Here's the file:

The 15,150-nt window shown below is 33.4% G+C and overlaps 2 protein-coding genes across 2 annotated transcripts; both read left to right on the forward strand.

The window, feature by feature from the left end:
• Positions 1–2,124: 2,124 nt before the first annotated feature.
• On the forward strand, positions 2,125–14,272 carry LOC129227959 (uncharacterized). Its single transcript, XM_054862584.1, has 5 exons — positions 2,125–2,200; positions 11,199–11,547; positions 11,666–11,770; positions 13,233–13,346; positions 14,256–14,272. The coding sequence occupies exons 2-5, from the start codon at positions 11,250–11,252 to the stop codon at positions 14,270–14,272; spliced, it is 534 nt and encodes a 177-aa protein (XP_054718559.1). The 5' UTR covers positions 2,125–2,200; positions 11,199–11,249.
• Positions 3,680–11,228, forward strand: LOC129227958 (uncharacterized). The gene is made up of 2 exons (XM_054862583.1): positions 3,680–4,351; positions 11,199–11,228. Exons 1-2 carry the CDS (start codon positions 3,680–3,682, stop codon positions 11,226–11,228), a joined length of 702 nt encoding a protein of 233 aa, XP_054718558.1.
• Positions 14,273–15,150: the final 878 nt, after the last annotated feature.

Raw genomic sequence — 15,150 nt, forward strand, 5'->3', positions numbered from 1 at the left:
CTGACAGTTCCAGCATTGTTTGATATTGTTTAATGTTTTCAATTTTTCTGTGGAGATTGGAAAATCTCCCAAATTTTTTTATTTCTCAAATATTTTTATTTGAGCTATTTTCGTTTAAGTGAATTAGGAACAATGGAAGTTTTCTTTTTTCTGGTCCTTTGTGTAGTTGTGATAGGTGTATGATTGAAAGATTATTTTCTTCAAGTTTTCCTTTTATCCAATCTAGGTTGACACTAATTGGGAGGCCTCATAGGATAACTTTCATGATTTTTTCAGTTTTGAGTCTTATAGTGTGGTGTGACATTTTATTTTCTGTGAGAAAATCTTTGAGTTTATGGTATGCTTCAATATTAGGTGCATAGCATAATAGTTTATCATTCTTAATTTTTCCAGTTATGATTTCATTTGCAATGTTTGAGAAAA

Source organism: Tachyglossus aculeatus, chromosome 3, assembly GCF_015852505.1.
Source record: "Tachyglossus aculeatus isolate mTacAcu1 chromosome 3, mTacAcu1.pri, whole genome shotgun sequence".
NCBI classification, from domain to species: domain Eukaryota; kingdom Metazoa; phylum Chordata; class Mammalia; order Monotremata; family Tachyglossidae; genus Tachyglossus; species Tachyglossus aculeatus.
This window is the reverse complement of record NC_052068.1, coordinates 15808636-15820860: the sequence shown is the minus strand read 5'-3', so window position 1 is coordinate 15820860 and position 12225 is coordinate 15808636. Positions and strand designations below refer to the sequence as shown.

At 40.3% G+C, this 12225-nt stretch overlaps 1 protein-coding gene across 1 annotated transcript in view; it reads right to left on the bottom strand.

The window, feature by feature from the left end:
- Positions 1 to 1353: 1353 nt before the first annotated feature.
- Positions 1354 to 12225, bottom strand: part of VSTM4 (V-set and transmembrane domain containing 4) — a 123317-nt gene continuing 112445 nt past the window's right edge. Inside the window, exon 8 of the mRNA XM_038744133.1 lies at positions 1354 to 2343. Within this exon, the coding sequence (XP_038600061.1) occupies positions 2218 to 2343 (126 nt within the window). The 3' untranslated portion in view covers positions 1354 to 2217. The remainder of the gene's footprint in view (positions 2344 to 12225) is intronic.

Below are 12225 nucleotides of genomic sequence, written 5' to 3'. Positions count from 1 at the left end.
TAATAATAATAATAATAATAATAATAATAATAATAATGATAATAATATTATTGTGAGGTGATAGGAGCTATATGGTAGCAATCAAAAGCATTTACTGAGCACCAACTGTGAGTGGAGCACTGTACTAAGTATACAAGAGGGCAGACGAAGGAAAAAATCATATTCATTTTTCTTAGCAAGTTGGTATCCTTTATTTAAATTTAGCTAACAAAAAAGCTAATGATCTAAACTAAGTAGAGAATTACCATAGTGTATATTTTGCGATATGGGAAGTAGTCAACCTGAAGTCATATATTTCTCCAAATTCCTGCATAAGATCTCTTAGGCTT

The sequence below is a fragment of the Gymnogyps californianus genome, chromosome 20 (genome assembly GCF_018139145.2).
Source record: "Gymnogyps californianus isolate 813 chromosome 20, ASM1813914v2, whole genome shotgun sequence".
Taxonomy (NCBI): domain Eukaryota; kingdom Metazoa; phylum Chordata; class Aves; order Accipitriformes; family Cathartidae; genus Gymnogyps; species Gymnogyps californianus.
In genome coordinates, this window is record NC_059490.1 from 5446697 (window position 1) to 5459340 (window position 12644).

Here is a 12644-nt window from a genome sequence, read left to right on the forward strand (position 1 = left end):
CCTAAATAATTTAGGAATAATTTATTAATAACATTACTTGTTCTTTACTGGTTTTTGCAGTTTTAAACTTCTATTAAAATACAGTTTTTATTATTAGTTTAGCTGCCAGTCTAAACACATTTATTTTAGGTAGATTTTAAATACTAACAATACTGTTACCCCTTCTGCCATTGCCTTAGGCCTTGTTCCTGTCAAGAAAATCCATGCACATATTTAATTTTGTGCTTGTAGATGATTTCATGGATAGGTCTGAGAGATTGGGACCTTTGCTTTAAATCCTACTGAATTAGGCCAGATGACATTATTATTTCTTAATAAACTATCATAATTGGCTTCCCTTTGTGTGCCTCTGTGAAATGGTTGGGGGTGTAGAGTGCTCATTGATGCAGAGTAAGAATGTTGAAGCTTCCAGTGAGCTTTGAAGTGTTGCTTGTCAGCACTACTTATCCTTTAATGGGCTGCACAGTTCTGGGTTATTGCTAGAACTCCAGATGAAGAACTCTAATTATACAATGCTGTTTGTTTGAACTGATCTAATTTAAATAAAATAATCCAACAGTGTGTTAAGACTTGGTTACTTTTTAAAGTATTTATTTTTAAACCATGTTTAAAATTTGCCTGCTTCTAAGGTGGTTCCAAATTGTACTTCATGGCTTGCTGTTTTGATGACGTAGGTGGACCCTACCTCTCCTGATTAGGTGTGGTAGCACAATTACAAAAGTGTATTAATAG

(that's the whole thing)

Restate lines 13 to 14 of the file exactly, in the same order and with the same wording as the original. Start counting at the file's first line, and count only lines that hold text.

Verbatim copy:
At 40.3% G+C, this 12225-nt stretch overlaps 1 protein-coding gene across 1 annotated transcript in view; it reads right to left on the bottom strand.

The window, feature by feature from the left end: